Dick Kirby’s new book on the Steven Waldorf drama, when police shot the wrong man

Dick Kirby with a selection of his books. Please dont ask me what actions I would take if I were e

Dick Kirby with a selection of his books. Please dont ask me what actions I would take if I were elected a PCC; like being elevated to the peerage, its never going to happen in my case'

Ex-Flying Squad detective Dick Kirby retired more than 20 years ago and settled in quiet Suffolk, but the crimes of the past are never far from his mind.

David Martin. He had no regard whatsoever for human life, says Dick Kirby

David Martin. He had no regard whatsoever for human life, says Dick Kirby - Credit: Archant

Anyone around in 1983 will probably remember the disturbing image. A yellow Mini cordoned off on the streets of London. Lit by floodlights. Both doors flung open. Glass shattered. A man had been shot by police, many times, and was fighting for life. The wrong man.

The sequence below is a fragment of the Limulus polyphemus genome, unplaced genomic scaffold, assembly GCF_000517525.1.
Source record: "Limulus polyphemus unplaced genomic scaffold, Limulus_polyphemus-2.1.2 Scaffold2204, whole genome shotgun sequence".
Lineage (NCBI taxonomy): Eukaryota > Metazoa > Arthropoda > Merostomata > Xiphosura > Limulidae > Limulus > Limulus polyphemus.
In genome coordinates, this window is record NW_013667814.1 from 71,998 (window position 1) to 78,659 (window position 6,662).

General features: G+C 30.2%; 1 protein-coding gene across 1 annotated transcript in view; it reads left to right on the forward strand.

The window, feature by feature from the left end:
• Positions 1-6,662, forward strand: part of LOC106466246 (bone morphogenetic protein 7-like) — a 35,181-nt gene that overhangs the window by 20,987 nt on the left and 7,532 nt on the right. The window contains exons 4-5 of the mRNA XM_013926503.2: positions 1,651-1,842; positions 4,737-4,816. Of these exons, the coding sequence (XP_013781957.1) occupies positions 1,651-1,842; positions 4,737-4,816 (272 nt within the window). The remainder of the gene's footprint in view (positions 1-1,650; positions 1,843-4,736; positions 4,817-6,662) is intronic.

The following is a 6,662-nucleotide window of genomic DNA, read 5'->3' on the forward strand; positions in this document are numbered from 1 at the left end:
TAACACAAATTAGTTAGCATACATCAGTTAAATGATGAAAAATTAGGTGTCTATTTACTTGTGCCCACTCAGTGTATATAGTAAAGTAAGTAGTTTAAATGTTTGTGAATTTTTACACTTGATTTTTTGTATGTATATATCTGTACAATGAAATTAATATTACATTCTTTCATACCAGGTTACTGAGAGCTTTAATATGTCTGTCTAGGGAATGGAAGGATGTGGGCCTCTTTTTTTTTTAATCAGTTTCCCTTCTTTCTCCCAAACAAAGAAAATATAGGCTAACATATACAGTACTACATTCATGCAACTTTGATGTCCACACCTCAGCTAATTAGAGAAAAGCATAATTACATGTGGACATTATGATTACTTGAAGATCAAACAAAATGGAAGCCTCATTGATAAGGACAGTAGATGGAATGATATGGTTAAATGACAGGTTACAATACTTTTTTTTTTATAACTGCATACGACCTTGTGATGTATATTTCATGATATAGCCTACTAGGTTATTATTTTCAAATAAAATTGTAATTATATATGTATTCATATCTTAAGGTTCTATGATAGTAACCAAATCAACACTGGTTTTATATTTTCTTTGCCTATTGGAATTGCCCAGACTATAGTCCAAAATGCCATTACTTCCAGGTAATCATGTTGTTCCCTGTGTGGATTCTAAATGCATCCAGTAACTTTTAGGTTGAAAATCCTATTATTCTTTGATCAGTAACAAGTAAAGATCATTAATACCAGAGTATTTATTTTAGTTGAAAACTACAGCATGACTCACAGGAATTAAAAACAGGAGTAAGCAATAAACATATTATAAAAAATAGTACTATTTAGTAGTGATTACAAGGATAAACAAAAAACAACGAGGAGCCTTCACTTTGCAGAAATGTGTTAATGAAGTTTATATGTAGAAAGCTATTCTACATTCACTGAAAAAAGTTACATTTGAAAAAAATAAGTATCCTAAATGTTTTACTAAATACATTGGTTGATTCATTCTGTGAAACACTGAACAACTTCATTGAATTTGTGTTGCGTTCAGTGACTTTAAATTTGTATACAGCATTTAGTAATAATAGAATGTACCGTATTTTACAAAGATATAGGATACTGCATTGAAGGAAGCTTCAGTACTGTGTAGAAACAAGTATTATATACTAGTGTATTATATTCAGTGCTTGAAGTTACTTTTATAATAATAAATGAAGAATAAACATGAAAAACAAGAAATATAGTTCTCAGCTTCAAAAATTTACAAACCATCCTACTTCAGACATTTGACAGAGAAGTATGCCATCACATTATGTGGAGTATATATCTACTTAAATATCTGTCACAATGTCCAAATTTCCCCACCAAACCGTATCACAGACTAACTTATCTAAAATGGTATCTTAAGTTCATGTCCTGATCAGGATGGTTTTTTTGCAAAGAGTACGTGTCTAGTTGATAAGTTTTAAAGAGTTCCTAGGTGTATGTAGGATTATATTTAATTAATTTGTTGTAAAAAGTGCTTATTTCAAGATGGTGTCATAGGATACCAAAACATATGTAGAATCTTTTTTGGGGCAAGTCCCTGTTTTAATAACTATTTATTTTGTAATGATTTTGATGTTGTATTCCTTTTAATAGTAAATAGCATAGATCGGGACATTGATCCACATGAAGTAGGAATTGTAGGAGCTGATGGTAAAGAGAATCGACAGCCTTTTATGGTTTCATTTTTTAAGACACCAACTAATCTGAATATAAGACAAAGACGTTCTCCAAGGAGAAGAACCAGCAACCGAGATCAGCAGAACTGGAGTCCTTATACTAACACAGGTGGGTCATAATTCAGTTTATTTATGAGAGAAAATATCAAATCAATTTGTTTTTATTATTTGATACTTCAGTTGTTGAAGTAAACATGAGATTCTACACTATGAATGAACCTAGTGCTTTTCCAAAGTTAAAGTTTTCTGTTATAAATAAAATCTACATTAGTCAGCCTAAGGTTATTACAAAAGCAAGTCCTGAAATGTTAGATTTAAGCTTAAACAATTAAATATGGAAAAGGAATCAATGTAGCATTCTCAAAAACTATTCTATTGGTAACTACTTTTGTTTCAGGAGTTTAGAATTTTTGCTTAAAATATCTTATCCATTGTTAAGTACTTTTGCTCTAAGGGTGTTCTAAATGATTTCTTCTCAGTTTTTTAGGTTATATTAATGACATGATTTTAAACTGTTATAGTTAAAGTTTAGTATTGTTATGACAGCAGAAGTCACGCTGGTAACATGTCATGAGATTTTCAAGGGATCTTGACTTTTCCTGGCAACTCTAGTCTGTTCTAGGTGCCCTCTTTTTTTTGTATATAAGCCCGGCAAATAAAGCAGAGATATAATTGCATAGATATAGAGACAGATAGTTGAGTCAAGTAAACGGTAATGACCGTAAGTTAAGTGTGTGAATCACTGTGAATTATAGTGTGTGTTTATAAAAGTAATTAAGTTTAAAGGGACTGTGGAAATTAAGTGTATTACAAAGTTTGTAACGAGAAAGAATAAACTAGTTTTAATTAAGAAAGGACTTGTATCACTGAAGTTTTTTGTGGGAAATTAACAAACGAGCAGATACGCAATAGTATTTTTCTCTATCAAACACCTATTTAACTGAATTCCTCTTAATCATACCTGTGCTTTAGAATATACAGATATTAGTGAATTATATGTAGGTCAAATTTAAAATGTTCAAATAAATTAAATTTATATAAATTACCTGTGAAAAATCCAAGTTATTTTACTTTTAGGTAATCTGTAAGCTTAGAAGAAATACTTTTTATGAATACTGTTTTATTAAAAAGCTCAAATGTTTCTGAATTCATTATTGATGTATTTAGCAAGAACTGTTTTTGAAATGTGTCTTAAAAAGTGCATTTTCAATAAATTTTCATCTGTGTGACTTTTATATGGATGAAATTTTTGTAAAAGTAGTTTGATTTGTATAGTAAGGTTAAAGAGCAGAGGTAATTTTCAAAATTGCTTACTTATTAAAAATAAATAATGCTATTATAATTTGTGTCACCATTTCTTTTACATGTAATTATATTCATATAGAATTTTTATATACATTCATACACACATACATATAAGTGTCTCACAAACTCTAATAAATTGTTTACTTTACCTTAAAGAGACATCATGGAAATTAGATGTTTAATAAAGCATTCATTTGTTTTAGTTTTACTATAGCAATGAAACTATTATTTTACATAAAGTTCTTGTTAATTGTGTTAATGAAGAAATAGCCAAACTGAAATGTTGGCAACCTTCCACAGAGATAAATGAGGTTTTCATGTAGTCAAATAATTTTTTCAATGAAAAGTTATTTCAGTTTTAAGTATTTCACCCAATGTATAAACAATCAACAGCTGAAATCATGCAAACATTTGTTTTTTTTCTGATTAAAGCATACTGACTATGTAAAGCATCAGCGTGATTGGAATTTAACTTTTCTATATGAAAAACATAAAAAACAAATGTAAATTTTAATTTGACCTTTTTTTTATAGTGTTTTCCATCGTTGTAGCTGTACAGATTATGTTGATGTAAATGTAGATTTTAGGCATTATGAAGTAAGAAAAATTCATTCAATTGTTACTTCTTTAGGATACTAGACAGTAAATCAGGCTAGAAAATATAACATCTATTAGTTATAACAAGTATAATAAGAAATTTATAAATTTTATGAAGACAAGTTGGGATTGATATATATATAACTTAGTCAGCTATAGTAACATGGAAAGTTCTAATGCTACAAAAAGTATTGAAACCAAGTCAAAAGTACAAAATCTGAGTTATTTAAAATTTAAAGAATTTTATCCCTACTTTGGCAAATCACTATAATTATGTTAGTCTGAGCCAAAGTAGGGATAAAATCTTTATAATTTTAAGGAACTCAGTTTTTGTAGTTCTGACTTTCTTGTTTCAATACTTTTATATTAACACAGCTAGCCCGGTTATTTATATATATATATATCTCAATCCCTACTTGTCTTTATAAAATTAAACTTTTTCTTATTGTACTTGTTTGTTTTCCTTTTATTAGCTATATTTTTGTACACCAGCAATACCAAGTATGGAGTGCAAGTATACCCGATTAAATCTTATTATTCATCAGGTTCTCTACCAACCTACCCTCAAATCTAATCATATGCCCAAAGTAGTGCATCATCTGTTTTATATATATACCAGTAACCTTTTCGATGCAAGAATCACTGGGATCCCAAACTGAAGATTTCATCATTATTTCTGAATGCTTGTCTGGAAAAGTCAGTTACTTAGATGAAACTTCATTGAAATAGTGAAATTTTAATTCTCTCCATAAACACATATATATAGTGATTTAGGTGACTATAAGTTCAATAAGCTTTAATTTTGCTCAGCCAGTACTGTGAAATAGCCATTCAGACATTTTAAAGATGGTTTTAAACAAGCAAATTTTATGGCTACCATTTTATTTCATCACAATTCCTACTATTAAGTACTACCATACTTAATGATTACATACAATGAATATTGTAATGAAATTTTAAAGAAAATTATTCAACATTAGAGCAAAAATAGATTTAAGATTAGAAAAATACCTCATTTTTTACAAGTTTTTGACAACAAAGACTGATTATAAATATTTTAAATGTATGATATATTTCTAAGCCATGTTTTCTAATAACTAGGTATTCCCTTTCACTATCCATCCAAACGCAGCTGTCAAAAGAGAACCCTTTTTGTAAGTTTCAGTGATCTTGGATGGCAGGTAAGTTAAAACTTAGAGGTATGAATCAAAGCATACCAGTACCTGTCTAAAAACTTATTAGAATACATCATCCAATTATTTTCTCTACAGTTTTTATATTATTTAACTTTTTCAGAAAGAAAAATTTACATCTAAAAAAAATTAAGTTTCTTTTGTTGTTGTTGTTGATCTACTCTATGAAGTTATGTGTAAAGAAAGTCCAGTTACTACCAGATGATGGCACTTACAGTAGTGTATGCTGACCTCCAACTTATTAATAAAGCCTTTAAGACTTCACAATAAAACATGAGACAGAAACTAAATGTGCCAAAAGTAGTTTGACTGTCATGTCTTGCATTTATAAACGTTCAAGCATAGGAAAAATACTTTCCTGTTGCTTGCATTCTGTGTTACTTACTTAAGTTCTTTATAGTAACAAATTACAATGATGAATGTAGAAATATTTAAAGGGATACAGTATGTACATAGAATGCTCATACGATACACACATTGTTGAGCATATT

The Metropolitan Police had been after David Martin, a cross-dressing master of disguise who was also a burglar, car thief, fraudster, gunman and worse. He’d shot a policeman during a burglary that went wrong, and then escaped from a London magistrates’ court on Christmas Eve, 1982.

On January 14, 1983, officers in unmarked cars stopped a Mini in Earls Court. They thought passenger Sue Stephens was Martin’s girlfriend and that a man in the car was the fugitive.

He wasn’t.

Steven Waldorf - almost killed by accident by police officers

Steven Waldorf - almost killed by accident by police officers - Credit: Archant


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Film editor Steven Waldorf was an innocent man in the wrong place at the wrong time. He had no connection to the criminal being hunted. Police who opened fire hit the 26-year-old five times – in the head, body and liver. He was rushed into intensive care.

Martin was some time later arrested after trying to escape down the tracks between two Tube stations, but hanged himself in jail in 1984, before he was brought to trial.